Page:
Hecht, Jennifer Michael 1965-
HECHT, Jennifer Michael 1965-
Born 1965. Education: Adelphi University, B.A., 1987; Columbia University, Ph.D.
Office—Nassau Community College, Education Dr., Garden City, NY 11530. E-mail—[email protected]
Educator, writer, poet. Nassau Community College, Garden City, NY, assistant professor of history.
Tupelo Press Prize in Poetry, 2001, Poetry Book of the Year from ForeWord Magazine, 2001, and Norma Farber First Book Award from the Poetry Society of America, 2002, all for The Next Ancient World; Distinguished Achievement Award, Dean of Instruction, Nassau Community College, 2001.
The Next Ancient World (poetry), Tupelo Press (Dorset, VT), 2001.
Contributor of poems to anthologies, including The Best American Poetry, Scribner, 1999; Poems to Live by in Uncertain Times, Beacon, 2001; and Good Poems, edited by Garrison Keillor, Viking/Penguin, 2002. Contributor of poems to periodicals and Web sites, including Poetry, Partisan Review, and Nerve.com.
Blending an historian's appreciation for fact with a poet's sense for the telling detail, Jennifer Michael Hecht has written two volumes of social and intellectual history as well as an award-winning collection of poetry. With a doctorate from Columbia University, Hecht is an associate professor of history at New York's Nassau Community College. In 2001 she published The Next Ancient World, a collection at once "playful," "exasperated," and "delightfully iconoclastic," according to Jeremy Glazier in the Boston Review. Glazier also noted that Hecht "is at her best when disrupting formal regularity."
In 2003 Hecht published two works of narrative history. The End of the Soul: Scientific Modernity, Atheism, and Anthropology in France tells a little-known tale of French intellectual history. A group of skeptical French citizens and others formed the Society of Mutual Autopsy in 1876, agreeing to give their bodies to science after their deaths so that autopsies could determine that there was nothing such as a soul in the human body and that religious beliefs in immortality were wrong. Members of the group included the writers Emile Zola and Arthur Conan Doyle. Thus, it was assumed by these members, science could prove that religions like Catholicism were empty and in fact stood as a hindrance to scientific advancement. From this point on, Hecht attempts to show in her study, the science of French anthropology became a new "secular religion," according to Library Journal contributor James A. Overbeck, who also found that Hecht "offers a solid contribution to the crowded story of anticlericalism in France." New Scientist reviewer Mike Holderness was more reserved in his evaluation of the book, however, complaining of prose that he termed "like thigh-high spaghetti." A critic for Publishers Weekly also had problems with the "academic tone that makes for slow reading," but further observed that Hecht "succeeds admirably in providing a fascinating glimpse of a little-known chapter in French history."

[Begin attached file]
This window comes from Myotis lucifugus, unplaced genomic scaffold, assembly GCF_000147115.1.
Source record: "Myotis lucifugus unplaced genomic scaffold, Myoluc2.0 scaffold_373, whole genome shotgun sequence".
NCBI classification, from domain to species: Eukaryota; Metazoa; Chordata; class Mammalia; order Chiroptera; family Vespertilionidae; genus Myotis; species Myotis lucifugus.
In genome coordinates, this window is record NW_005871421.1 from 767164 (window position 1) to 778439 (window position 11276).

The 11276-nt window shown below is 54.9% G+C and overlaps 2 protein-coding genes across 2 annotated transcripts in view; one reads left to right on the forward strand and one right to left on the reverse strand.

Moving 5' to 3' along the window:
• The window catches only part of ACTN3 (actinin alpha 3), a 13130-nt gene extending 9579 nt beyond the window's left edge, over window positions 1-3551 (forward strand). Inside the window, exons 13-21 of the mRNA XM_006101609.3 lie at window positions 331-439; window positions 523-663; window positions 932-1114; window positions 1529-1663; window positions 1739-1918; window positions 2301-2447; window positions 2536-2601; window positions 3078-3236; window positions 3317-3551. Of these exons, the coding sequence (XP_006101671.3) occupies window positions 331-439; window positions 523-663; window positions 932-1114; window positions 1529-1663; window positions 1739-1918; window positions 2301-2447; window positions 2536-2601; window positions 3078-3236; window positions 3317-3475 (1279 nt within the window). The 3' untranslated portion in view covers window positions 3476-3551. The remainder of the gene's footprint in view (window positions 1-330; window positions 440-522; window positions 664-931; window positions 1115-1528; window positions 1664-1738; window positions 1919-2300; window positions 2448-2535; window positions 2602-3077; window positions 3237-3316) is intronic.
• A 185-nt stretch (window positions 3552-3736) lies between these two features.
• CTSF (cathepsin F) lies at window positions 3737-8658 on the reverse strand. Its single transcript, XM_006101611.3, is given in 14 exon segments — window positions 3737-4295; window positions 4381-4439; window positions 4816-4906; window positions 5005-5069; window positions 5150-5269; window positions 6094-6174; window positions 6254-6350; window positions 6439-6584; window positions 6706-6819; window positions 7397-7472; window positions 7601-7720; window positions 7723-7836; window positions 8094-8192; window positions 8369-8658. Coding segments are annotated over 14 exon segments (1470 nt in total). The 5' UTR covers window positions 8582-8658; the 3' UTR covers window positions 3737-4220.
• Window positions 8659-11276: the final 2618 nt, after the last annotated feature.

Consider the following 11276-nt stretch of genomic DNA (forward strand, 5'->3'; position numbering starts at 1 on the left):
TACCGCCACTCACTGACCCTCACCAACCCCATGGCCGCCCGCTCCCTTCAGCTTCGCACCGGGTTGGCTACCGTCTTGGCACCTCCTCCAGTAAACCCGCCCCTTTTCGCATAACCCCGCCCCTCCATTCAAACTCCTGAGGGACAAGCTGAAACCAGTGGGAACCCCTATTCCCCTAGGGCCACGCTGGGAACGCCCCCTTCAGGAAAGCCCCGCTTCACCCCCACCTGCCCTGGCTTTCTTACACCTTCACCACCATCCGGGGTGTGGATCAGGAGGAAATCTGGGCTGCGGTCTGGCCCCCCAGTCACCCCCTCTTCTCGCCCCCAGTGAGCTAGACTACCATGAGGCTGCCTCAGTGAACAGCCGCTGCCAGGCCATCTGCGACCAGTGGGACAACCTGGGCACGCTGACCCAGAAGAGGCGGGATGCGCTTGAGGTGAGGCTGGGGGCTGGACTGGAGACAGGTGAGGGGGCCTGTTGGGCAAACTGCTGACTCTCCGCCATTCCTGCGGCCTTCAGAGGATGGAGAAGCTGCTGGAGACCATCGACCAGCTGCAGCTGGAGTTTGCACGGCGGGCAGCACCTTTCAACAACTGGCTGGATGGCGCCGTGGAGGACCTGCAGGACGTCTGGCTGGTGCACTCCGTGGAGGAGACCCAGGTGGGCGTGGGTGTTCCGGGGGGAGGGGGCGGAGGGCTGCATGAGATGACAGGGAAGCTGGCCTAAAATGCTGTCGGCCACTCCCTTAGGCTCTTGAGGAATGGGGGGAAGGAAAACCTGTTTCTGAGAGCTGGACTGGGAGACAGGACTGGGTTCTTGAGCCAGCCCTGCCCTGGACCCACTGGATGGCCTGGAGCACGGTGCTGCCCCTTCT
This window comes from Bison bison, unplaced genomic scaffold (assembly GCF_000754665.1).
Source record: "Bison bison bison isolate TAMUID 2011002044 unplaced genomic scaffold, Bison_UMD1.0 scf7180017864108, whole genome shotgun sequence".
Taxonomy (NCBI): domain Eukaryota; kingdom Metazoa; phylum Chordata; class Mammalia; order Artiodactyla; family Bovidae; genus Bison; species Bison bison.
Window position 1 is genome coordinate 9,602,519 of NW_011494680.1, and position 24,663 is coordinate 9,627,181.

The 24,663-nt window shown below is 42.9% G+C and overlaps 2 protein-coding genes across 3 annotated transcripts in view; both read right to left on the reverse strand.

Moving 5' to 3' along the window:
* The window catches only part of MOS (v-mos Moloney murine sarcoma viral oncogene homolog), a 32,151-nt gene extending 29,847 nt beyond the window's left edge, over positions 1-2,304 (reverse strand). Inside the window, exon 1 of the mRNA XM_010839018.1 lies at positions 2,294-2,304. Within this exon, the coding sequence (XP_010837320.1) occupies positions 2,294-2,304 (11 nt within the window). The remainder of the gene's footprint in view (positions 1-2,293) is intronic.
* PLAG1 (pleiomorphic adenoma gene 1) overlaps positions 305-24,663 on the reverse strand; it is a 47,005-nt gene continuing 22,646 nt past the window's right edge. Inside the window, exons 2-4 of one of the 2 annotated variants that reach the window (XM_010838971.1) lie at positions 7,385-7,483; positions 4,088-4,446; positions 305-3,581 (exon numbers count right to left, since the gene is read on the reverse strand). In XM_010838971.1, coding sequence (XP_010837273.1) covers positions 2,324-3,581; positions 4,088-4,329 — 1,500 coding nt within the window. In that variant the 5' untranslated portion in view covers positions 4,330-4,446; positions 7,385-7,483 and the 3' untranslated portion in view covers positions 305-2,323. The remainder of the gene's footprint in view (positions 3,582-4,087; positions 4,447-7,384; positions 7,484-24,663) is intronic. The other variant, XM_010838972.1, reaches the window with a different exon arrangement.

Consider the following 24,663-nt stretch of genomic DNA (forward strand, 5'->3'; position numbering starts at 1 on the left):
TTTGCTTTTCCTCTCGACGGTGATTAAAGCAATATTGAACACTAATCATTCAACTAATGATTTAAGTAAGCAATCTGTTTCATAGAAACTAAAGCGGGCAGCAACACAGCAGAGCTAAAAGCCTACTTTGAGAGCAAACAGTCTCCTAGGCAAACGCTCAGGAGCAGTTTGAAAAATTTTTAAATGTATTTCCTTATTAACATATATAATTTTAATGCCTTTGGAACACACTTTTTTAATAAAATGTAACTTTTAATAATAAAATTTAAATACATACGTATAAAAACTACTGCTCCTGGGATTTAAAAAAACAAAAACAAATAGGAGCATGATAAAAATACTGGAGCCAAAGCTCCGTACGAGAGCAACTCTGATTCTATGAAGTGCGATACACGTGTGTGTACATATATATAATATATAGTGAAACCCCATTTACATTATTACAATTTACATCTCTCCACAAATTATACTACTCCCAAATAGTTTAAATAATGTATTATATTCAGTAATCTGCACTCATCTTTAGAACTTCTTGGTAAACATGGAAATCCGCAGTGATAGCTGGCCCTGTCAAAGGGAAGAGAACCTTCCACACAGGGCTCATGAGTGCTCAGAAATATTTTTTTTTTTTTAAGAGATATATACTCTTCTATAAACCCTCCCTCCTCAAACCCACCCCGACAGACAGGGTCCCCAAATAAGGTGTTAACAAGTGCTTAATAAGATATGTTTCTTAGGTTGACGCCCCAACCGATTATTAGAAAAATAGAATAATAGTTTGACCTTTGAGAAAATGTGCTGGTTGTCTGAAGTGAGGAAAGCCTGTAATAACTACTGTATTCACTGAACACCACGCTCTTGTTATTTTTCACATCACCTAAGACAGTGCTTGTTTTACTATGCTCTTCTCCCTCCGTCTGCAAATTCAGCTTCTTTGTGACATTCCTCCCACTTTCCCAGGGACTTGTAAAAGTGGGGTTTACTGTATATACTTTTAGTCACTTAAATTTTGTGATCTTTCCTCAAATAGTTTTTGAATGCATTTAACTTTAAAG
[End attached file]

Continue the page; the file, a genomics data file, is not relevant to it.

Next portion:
More skeptics are presented in Hecht's second 2003 publication, Doubt: A History: The Great Doubters and Their Legacy from Socrates and Jesus to Thomas Jefferson and Emily Dickinson. The book is, according to Kendrick Frazier in the Skeptical Inquirer, a "sweeping history celebrating doubt as an engine of creativity, and as an alternative to the political and intellectual dangers of certainty." Hecht's historical doubters call into question matters such as the existence of God and gods, the afterlife, and other dogma. The philosophical form that such doubt has taken ranges from relativism to rational materialism and is personified by numerous individuals throughout history: Confucius, Socrates, Hypatia, Galileo, Charles Darwin, Sigmund Freud, and even Jesus. Both an intellectual history and a quilt of narrative biography, Doubt is a "remarkably wide-ranging history," according to Booklist reviewer Bryce Christensen.